PLANNED OBSOLESENCE FOR INK CARTRIDGES

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PLANNED OBSOLESENCE FOR INK CARTRIDGES

 user 2007-02-15 at 12:38:00 pm Views: 63
  • #17705

    Planned Obsolesence Comes to Ink Cartridges
    Some HP, Lexmark Cartridges Shut Down after a Predetermined time
    February
    , 2007 Many Hewlett Packard and Lexmark consumers with inkjet printers
    may find that their ink cartridges are no longer working — not because
    they are out of ink or because they’re broken, but rather, because the
    manufacturers designed them to shut down after a certain amount of
    time.ConsumerAffairs.Com has received a few complaints from consumers
    who say their ink cartridges, although full of ink, just stopped
    working.”I bought my HP ink 3 months ago, used it only twice and now my
    printer ‘doesn’t detect a cartridge!’” wrote Helga of Clearwater, Fla.
    “This is downright crooked. It should last for as long as there is ink
    in it.”The majority of ink cartridges with timers are manufactured by
    Hewlett Packard (HP) and Lexmark, said Alwin Morgenstern, chief
    operating officer of freerecycling.com, a company that recycles ink
    cartridges.A letter from “Beebo” to TheInquirer.net, a news website,
    reported that when he purchased discounted and expired HP ink
    cartridges, they wouldn’t work. When he tried to use them, a warning
    would pop up saying the cartridges had expired.Beebo examined the
    copper connector pins on his old cartridge and the new ones and found
    that the new ones had one extra pin. He removed that pin and sure
    enough, the cartridge printed fine.For years, the cartridges have had
    suggested “sell by dates,” said HP’s senior ink and media scientist,
    Nils Miller. But in 1999, HP installed chips on some cartridges that
    communicate with the printer to tell it how long it has been since the
    cartridge was manufactured and installed in the printer. After a
    certain time, the printer will discontinue use of the cartridge.Miller
    said it is a precautionary measure that prolongs the life of the
    printer’s delicate ink plumbing.”We are trying to maintain control over
    the interactions between the cartridge, ink delivery system and print
    head,” Miller said.HP and Lexmark installed this timing mechanism
    because many manufacturers began to move away from integrated ink
    cartridges, that is, cartridges that contain the ink, the delivery
    system and the print head all in one package. Instead, many printers
    now have all those parts built into the printer rather than the
    cartridge.With an integrated ink cartridge, those delicate parts were
    replaced with each new cartridge.Miller said that over time, ink can
    yield some sediment that could potentially clog the plumbing and the
    print head and that is why there is a timer.Printers with built-in
    plumbing are nothing new, Miller said. But in the past, they were
    reserved for high end office machines that consumed larger quantities
    of ink in shorter periods of time. Many printer manufacturers began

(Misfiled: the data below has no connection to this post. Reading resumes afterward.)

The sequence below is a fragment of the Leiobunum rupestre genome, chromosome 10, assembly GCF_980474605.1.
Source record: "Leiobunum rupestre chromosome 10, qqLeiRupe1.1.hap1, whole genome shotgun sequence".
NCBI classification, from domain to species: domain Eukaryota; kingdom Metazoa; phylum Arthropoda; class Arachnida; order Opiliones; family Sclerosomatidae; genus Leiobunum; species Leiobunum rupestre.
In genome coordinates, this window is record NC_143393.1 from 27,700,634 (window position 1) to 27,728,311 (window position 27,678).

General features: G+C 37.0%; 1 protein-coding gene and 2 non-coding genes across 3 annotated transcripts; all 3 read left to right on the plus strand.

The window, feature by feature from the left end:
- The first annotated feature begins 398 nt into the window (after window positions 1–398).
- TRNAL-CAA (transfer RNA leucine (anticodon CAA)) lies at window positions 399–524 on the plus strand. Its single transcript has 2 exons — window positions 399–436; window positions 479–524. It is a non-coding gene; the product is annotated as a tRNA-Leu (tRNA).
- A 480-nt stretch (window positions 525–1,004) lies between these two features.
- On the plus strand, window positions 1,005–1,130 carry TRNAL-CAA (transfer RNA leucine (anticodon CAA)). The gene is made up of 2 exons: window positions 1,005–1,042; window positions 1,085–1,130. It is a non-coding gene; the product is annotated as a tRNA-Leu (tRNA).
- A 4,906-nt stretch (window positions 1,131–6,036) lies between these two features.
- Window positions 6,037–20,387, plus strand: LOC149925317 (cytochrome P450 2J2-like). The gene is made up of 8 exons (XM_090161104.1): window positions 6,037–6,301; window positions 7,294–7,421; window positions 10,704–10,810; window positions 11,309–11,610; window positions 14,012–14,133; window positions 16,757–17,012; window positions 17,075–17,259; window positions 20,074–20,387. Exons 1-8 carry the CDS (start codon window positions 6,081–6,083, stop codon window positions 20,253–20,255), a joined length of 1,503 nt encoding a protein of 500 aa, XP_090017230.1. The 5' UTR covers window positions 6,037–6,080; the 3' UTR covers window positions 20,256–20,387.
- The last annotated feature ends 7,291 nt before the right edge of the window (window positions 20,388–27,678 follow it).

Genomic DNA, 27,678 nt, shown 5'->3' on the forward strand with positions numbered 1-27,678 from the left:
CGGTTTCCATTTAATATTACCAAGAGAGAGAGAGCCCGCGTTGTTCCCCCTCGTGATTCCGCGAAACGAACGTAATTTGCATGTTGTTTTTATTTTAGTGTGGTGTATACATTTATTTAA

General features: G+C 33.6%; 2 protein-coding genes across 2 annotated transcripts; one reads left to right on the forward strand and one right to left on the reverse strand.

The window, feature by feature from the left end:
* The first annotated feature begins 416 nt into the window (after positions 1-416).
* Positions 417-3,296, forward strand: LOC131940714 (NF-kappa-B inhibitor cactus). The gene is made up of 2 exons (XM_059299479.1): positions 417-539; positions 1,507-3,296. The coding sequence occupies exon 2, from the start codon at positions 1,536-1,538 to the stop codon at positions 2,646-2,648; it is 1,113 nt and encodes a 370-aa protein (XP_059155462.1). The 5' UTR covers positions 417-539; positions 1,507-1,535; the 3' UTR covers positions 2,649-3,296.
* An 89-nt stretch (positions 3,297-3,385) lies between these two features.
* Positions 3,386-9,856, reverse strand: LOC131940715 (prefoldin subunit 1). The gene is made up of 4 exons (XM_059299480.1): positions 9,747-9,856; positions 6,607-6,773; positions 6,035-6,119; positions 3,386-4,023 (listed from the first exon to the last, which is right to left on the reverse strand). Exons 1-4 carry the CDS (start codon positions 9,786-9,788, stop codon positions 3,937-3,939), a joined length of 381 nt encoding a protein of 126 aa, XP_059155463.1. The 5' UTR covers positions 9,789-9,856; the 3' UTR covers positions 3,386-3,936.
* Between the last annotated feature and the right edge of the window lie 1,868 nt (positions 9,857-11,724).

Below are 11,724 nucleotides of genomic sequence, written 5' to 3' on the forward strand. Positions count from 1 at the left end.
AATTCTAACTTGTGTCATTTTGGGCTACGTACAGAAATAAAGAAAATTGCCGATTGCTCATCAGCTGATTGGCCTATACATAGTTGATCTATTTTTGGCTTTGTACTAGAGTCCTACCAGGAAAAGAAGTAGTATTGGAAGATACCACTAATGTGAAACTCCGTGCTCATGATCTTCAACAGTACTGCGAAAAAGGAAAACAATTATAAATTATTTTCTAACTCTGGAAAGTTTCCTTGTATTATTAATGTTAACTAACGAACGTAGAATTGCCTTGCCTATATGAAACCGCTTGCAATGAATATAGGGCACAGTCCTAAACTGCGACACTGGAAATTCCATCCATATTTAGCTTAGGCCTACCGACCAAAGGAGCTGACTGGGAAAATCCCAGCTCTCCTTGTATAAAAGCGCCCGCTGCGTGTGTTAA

offering these same printers on the consumer level because the
    cartridges have more room to hold more ink. Miller said HP followed
    suit because of “market pressure.”The lifespan of many of HP’s and
    Lexmark’s expiring ink cartridges is 54 months after they are
    manufactured and 2.5 years after they are installed in the printer. A
    few of the cartridges have shorter lifespans of three years and 18
    months after the cartridge is installed in the printer.Morgenstern
    charged that the forced expiration date is a ploy for the manufacturers
    to make more money.”Most cartridges will work fine at least one to two
    years after they expire,” Morgenstern said.Miller agreed saying that
    it’s likely the cartridge would work fine after it expires.”It doesn’t
    mean those cartridges are filled with sludge immediately after the
    expiration date,” Miller said.But he said that HP has to be
    conservative because it could be very expensive for consumers to
    replace or repair parts in the printer.Miller said consumers should
    strongly considered purchasing printers that utilize integrated ink
    cartridges.”From an engineering and consumer point of view, integrated
    ink cartridges are good for customers who use their printers
    intermittently,” Miller said. “If you’re only going to use your printer
    once a week and then go maybe five weeks without using it, that’s when
    you would want integrated ink.”Miller said non-integrated ink
    cartridges are good for consumers who use their printers regularly and
    will go through the ink faster than it can expire because those
    printers’ cartridges frequently have a larger reservoir.He also
    suggested consumers avoid stockpiling ink cartridges but rather just
    buy one or two at a time.Consumers whose cartridges expire will receive
    no reimbursement, said Katie Neal, HP’s spokeswoman. Her only
    suggestion was that consumers use the prepaid envelope that comes with
    the cartridge and mail it back to HP so it can properly be recycled.If
    consumers would like to receive some reimbursement for their expired
    cartridge, they can send it to freerecycling.com where they will
    receive as much as $3.60. For more information visit freerecycling.com.